Tuesday, 23 June 2015

The Willowman Festival 2015

"Just about the perfect festival"

Well that was the comment I heard from more than one or two folk at the end of the latest weekend of hedonistic revelry. And I have to say I agree. You'd have to be really picky to find fault with this one. I am and I will (I really don't like the thick plastic wristbands) but my goodness this was very close to being flawless.

Let's start with arrival. After the fiasco of the campervan parking at Bearded Theory last month it was a joy to be directed straight to a marked pitch with no fuss. Likewise tent camping and parking was more organised with the only minor issue being the family camping was the furthest from the parking. We were soon pitched and heading into the arena, which was right next to the campsites, for the first performances.

This is a relatively small festival with a 5,000 maximum capacity but I don't think it reached that. A lot of the time it felt like a sub-1,000 event with people of all ages and plenty of families making for a friendly, relaxed atmosphere. The main arena was divided into two with the entrance and a few shops along the strip joining the two. One side had the main outdoor stage, another stage in a large marquee with a bar and a tent for dance music. The other side ("T'other field") had a large open area for games and activities and was also home to a good firepit with enough fuel to keep it going most of the night. Creative Intentions ran a colourful, popular cafe and hangout space and were responsible for the Acoustic Stage in one corner. This got a bit more than acoustic when it hosted a battle of the bands session for some talented young acts. I regretted not spending more time around this area but there was such a lot of good stuff going on elsewhere and you can't be everywhere, even at a small festival like this.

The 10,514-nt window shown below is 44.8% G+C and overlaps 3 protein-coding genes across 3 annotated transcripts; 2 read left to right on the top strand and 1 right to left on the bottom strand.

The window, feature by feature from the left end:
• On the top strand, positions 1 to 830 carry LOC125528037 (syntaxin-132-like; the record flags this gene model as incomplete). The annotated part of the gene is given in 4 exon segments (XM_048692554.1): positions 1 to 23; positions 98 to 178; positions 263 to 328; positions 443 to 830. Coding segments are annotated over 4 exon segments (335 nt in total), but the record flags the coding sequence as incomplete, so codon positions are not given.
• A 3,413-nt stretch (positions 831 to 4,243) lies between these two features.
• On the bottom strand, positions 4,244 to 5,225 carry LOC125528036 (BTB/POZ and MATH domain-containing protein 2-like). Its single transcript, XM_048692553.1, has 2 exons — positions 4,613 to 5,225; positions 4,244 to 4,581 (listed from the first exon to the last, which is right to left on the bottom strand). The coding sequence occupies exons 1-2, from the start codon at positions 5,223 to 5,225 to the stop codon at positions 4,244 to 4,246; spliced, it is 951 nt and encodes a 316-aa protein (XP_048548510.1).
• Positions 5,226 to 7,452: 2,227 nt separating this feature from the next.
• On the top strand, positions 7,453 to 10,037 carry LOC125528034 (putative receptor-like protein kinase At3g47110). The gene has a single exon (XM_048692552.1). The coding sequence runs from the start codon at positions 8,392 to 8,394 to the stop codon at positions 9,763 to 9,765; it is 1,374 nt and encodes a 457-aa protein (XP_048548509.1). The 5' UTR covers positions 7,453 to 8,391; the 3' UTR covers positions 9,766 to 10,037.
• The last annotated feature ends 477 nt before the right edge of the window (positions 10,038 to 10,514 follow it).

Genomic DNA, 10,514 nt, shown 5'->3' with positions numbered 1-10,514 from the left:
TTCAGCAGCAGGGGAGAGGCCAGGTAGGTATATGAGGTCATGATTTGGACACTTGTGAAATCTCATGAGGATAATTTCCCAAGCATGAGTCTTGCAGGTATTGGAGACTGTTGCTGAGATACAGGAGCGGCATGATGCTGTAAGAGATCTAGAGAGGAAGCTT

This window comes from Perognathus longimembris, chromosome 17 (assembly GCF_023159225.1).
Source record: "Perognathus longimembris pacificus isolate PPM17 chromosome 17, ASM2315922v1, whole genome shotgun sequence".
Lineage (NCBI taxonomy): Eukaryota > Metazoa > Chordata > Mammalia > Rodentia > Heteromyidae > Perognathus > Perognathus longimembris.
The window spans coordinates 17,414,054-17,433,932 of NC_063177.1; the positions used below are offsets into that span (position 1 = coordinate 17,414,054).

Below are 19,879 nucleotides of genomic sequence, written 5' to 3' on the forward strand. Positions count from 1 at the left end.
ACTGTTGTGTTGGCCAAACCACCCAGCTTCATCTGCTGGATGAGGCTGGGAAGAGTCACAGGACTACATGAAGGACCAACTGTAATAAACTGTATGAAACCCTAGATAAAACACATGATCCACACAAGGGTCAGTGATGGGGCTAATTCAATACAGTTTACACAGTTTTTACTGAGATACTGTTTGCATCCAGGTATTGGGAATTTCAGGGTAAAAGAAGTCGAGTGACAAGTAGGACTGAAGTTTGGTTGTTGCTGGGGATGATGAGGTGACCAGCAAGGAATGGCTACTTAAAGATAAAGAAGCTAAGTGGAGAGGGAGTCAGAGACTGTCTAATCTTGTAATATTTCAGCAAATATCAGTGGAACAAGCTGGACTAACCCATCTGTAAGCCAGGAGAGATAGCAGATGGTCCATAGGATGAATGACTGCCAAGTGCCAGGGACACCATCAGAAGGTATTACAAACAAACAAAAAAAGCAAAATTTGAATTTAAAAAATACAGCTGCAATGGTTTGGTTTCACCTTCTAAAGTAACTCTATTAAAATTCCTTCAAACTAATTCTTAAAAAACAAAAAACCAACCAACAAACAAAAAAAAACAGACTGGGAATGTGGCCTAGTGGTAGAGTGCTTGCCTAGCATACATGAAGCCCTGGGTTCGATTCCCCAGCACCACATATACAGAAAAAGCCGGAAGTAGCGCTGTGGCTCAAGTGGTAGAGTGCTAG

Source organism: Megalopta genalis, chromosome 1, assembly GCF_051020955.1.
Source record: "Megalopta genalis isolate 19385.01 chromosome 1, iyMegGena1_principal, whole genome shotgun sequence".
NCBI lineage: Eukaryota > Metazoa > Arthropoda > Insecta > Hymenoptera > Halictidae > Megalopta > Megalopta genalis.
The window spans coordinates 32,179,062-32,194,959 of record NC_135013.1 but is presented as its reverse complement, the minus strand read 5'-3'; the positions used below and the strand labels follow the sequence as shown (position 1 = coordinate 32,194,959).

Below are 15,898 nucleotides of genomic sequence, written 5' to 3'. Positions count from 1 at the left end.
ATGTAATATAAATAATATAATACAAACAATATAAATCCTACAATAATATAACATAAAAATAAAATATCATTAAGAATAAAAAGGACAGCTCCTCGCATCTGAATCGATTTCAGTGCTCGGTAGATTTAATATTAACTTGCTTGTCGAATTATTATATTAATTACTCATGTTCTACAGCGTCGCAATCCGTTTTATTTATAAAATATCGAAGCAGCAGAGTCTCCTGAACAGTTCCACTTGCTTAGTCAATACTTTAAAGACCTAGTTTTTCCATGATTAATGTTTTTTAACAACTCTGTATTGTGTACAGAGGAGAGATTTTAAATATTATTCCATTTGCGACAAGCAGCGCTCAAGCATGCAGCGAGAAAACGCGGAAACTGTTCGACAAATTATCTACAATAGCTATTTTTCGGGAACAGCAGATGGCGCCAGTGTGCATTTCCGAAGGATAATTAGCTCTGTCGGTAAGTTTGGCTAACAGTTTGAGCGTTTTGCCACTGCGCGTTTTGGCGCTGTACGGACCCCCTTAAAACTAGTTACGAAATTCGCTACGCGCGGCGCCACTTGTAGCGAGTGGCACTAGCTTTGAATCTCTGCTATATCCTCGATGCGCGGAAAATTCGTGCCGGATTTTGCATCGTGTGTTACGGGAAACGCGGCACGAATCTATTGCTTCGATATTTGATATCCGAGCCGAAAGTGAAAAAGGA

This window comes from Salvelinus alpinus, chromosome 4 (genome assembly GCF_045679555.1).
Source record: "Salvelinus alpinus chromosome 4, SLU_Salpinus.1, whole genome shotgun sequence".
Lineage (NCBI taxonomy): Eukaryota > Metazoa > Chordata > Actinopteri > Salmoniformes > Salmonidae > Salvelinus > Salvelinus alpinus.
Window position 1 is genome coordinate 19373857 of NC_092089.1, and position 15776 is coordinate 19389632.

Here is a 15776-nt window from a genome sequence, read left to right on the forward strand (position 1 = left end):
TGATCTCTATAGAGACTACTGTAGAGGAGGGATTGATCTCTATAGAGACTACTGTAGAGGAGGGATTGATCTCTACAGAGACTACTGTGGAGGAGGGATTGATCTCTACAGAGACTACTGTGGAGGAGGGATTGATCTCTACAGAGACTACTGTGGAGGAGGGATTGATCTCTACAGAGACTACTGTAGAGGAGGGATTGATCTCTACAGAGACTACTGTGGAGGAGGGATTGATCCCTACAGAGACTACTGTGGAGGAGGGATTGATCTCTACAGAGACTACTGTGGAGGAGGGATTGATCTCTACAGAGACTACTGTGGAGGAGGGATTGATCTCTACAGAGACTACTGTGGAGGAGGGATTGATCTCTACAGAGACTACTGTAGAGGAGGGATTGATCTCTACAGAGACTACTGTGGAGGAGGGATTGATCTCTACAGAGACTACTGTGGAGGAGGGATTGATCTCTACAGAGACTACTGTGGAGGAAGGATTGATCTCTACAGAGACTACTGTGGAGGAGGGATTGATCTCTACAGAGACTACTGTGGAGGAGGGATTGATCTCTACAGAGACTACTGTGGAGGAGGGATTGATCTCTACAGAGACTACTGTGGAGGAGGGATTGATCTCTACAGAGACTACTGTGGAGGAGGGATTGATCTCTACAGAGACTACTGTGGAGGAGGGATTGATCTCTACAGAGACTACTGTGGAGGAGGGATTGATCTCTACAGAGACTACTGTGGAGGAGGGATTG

Parson's Lot
We arrived on the Friday so had missed the Andy Kershaw DJ session the previous evening and kicked off our festival with Parson's Lot. A fabulous, dancy folk-rock set with great covers and even better originals. Jeff "Jethro" Platts is not only an excellent frontman, vocalist and whistle-ist but all round great guy; a force behind the Creative Intentions space and the Acoustic Stage and rattling buckets to raise loads of money for Pegasus Children's Project. All told £1,500 was raised during the festival which will go some way to help the project's school and children's home in East Kathmandu recover from the effects of the earthquake in Nepal.

Frankie & the Heartstings
The two main stages operated alternately so music was continuous here without having to miss a single act (unless nipping over to the delights of t'other field). As usual I won't mention them all. Frankie & The Heart Strings were next up on the main stage and brought youth to a set that was musically strangely retro with almost a Roxy Music feel to it.